Should Apple Focus On Business?

from the why-bother dept

Well, this probably isn’t going to help my “anti-Mac” reputation, but here’s an article talking about how Apple needs to start focusing on business users. I’m not so sure that’s a great strategy, actually. The article points out that Apple seems to hope that the kids of today who use the cool new iMacs will become the business leaders of tomorrow, using Apple machines in the office – except that when they get to the office, the IT department hands them a PC. However, I’m not sure Apple focusing on the business market would do any good. It would take a lot of resources, and it’s not clear that they’d be solving much of a need. There’s a reason most offices use PCs – and that’s because most other offices use PCs. When you’re doing business with other offices, you generally want to have compatible technology. And, yes, I know that it’s not hard to use a Mac to view PC files and do PC things, but it simply complicates the matter one step further for an IT department – and most would rather not deal with it.

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Comments on “Should Apple Focus On Business?”

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1 Comment
Dale Gardner says:

You're right. However...

I’d agree that the business market isn’t one that Apple should pursue…at least not on its own. But there are different, more important, reasons than it would be expensive, or that Macs just don’t fit well.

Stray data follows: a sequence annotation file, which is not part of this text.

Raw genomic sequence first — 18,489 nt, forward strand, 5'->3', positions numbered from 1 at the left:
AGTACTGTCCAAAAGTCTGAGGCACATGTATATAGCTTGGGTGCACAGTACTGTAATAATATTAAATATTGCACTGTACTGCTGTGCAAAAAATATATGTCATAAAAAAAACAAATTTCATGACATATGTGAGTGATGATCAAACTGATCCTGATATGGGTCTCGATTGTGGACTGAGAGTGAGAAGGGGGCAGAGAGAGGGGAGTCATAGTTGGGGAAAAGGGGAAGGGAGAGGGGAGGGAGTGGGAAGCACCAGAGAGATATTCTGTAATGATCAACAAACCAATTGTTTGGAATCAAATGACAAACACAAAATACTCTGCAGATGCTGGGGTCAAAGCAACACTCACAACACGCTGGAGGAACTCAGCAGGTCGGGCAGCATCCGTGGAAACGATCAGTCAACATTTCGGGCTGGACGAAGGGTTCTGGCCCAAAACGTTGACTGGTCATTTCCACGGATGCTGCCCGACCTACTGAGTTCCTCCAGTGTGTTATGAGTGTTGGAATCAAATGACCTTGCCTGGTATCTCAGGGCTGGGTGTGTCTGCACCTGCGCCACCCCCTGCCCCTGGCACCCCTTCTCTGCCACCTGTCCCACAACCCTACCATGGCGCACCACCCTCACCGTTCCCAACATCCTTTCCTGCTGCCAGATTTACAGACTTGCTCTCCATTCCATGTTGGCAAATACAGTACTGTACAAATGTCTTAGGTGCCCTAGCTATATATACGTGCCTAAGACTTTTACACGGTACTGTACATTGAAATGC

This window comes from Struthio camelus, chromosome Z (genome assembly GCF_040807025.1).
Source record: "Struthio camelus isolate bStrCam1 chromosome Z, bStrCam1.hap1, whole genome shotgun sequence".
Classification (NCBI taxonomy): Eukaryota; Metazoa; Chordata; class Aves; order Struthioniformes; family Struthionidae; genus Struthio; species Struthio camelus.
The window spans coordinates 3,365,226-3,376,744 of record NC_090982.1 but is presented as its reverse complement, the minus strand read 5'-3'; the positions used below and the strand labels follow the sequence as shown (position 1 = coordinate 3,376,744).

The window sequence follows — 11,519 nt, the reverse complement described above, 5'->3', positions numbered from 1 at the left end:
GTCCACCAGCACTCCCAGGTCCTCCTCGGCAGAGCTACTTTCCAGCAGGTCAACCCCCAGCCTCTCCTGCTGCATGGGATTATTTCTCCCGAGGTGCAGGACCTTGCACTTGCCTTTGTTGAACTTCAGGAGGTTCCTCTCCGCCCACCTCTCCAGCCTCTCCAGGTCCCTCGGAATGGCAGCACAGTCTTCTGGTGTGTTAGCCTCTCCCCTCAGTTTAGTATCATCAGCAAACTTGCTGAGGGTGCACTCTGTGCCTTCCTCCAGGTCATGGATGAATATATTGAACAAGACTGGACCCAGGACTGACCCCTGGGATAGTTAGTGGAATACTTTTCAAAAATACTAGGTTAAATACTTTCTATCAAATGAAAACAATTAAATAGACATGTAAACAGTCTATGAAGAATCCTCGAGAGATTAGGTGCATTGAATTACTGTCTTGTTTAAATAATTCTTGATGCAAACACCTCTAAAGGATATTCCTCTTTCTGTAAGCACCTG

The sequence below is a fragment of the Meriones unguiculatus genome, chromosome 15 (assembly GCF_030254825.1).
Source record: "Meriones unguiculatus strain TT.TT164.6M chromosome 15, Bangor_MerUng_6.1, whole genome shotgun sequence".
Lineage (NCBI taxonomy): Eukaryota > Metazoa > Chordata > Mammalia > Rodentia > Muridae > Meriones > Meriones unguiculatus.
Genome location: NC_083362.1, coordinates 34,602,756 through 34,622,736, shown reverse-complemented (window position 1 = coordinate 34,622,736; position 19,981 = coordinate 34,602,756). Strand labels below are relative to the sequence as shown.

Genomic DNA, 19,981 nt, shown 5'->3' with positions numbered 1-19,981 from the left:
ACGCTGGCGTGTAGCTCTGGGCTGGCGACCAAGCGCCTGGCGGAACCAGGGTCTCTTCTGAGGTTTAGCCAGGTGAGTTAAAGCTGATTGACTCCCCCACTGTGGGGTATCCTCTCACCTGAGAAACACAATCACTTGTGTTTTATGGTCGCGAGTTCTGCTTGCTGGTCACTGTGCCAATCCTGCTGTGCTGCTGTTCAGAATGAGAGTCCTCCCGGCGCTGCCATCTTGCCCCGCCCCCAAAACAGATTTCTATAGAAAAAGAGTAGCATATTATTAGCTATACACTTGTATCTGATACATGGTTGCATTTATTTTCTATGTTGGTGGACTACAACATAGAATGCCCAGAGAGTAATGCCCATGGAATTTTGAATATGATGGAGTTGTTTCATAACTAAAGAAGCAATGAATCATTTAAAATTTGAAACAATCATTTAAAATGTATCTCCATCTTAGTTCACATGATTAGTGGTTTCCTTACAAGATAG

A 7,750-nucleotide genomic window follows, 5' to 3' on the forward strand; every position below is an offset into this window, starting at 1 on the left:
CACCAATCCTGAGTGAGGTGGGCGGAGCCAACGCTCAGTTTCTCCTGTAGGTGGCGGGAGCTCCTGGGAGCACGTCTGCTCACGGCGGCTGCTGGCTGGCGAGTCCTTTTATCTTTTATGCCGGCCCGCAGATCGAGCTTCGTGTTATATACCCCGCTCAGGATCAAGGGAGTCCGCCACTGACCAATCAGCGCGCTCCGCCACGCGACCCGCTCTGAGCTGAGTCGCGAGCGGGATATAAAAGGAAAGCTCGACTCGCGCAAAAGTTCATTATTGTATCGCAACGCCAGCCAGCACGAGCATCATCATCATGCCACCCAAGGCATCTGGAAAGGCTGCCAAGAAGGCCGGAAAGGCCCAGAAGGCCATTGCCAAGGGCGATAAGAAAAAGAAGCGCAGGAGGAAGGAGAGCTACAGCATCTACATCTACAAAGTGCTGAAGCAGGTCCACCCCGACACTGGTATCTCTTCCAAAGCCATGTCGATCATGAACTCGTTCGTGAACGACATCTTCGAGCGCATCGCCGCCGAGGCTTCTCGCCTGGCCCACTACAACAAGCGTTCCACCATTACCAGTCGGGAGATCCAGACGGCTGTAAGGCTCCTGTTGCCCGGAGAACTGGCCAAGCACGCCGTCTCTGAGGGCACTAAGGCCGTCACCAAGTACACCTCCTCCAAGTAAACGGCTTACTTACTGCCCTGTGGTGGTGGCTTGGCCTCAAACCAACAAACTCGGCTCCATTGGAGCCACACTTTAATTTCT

We’ll dismiss the technology integration argument as irrelevant, at least for this discussion. It’s not as difficult to do as some would make out, but there is another layer of technology and that poses a sales barrier. Similarly, the cost and effort of pursuing a given market are important, but should not be the deciding factor – The more appropriate view is not whether I can pursue a market inexpensively, but profitably.
The more important reason is that Apple has precious little to offer the typical IT manager. If I’m putting machines on desktops, my primary motivation is cost – which is why PC makers, with little left to differentiate themselves but cost, are having such a hard time of it. If brand ‘a’ beige box is nearly identicle to brand ‘x’ beige box, all that’s left is cost. As a marketer, that’s a market I want to stay the hell away from at all costs.
The Apple strategy of pursuing the digital hub/home market, especially with the retail store component, seems sound. I’ve seen some grousing about an apparent plan to drop the think different slogan in favor of something like everything is easier with a Mac. There are lots and lots of people who would be interested in doing the things you can do with a Mac digital hub who don’t buy computers because they are too hard/don’t work. These people love easy – they don’t want to know about bits and bytes and speeds and feeds. They just want to do things. Apple has a great story for them.
As for business – there might be some ways to crack the market, but I’m not sure Apple has the skills or interest. They should talk with somebody like IBM that understands the market and can craft a meaningful value proposition.

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